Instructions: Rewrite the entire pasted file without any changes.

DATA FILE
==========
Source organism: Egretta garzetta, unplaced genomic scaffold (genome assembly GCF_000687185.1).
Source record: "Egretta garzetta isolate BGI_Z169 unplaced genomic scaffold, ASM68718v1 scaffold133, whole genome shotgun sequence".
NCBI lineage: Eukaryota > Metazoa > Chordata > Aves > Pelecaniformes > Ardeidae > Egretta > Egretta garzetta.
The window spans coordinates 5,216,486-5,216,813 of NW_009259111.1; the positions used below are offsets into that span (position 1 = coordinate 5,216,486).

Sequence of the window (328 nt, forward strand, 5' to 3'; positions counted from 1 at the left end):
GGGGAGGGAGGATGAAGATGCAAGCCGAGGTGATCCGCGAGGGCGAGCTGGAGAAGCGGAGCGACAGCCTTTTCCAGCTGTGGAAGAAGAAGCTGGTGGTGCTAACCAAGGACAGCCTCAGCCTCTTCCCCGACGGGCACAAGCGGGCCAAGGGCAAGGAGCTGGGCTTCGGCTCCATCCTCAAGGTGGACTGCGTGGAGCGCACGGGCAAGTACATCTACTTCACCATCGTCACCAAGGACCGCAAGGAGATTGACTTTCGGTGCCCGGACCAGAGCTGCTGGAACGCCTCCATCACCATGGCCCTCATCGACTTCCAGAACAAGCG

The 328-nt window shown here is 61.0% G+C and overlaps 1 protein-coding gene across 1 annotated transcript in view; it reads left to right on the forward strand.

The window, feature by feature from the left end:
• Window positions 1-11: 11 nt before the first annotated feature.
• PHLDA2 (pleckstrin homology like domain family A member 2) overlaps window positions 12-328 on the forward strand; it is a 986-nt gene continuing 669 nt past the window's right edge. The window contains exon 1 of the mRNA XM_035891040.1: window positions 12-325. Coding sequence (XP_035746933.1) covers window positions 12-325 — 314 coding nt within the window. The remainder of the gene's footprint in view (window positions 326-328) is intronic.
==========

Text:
Source organism: Egretta garzetta, unplaced genomic scaffold (genome assembly GCF_000687185.1).
Source record: "Egretta garzetta isolate BGI_Z169 unplaced genomic scaffold, ASM68718v1 scaffold133, whole genome shotgun sequence".
NCBI lineage: Eukaryota > Metazoa > Chordata > Aves > Pelecaniformes > Ardeidae > Egretta > Egretta garzetta.
The window spans coordinates 5,216,486-5,216,813 of NW_009259111.1; the positions used below are offsets into that span (position 1 = coordinate 5,216,486).

Sequence of the window (328 nt, forward strand, 5' to 3'; positions counted from 1 at the left end):
GGGGAGGGAGGATGAAGATGCAAGCCGAGGTGATCCGCGAGGGCGAGCTGGAGAAGCGGAGCGACAGCCTTTTCCAGCTGTGGAAGAAGAAGCTGGTGGTGCTAACCAAGGACAGCCTCAGCCTCTTCCCCGACGGGCACAAGCGGGCCAAGGGCAAGGAGCTGGGCTTCGGCTCCATCCTCAAGGTGGACTGCGTGGAGCGCACGGGCAAGTACATCTACTTCACCATCGTCACCAAGGACCGCAAGGAGATTGACTTTCGGTGCCCGGACCAGAGCTGCTGGAACGCCTCCATCACCATGGCCCTCATCGACTTCCAGAACAAGCG

The 328-nt window shown here is 61.0% G+C and overlaps 1 protein-coding gene across 1 annotated transcript in view; it reads left to right on the forward strand.

The window, feature by feature from the left end:
• Window positions 1-11: 11 nt before the first annotated feature.
• PHLDA2 (pleckstrin homology like domain family A member 2) overlaps window positions 12-328 on the forward strand; it is a 986-nt gene continuing 669 nt past the window's right edge. The window contains exon 1 of the mRNA XM_035891040.1: window positions 12-325. Coding sequence (XP_035746933.1) covers window positions 12-325 — 314 coding nt within the window. The remainder of the gene's footprint in view (window positions 326-328) is intronic.